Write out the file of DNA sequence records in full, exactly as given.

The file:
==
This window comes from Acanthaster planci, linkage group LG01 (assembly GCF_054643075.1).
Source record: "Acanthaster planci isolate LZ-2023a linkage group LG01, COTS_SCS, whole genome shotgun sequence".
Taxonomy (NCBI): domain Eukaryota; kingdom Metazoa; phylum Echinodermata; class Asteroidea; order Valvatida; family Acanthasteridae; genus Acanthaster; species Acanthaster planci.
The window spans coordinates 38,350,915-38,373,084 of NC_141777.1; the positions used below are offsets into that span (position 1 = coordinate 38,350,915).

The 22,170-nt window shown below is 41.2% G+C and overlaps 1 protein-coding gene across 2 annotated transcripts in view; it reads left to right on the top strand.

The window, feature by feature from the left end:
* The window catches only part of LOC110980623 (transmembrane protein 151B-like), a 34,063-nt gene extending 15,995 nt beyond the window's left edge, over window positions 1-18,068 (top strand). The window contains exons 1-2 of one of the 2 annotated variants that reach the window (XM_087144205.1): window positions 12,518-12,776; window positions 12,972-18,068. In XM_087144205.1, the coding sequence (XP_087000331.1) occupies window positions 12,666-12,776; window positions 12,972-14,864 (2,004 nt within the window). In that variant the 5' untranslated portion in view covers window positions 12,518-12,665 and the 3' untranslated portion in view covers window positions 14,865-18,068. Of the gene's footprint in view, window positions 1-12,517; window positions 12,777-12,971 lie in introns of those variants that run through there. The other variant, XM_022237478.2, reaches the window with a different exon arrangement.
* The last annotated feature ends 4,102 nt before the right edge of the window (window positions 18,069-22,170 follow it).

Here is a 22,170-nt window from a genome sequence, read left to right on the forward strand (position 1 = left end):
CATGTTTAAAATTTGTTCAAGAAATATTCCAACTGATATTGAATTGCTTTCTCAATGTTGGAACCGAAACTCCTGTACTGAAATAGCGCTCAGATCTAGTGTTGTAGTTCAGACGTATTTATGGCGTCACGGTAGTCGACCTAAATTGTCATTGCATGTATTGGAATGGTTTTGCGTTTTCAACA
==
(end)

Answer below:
This window comes from Acanthaster planci, linkage group LG01 (assembly GCF_054643075.1).
Source record: "Acanthaster planci isolate LZ-2023a linkage group LG01, COTS_SCS, whole genome shotgun sequence".
Taxonomy (NCBI): domain Eukaryota; kingdom Metazoa; phylum Echinodermata; class Asteroidea; order Valvatida; family Acanthasteridae; genus Acanthaster; species Acanthaster planci.
The window spans coordinates 38,350,915-38,373,084 of NC_141777.1; the positions used below are offsets into that span (position 1 = coordinate 38,350,915).

The 22,170-nt window shown below is 41.2% G+C and overlaps 1 protein-coding gene across 2 annotated transcripts in view; it reads left to right on the top strand.

The window, feature by feature from the left end:
* The window catches only part of LOC110980623 (transmembrane protein 151B-like), a 34,063-nt gene extending 15,995 nt beyond the window's left edge, over window positions 1-18,068 (top strand). The window contains exons 1-2 of one of the 2 annotated variants that reach the window (XM_087144205.1): window positions 12,518-12,776; window positions 12,972-18,068. In XM_087144205.1, the coding sequence (XP_087000331.1) occupies window positions 12,666-12,776; window positions 12,972-14,864 (2,004 nt within the window). In that variant the 5' untranslated portion in view covers window positions 12,518-12,665 and the 3' untranslated portion in view covers window positions 14,865-18,068. Of the gene's footprint in view, window positions 1-12,517; window positions 12,777-12,971 lie in introns of those variants that run through there. The other variant, XM_022237478.2, reaches the window with a different exon arrangement.
* The last annotated feature ends 4,102 nt before the right edge of the window (window positions 18,069-22,170 follow it).

Here is a 22,170-nt window from a genome sequence, read left to right on the forward strand (position 1 = left end):
CATGTTTAAAATTTGTTCAAGAAATATTCCAACTGATATTGAATTGCTTTCTCAATGTTGGAACCGAAACTCCTGTACTGAAATAGCGCTCAGATCTAGTGTTGTAGTTCAGACGTATTTATGGCGTCACGGTAGTCGACCTAAATTGTCATTGCATGTATTGGAATGGTTTTGCGTTTTCAACA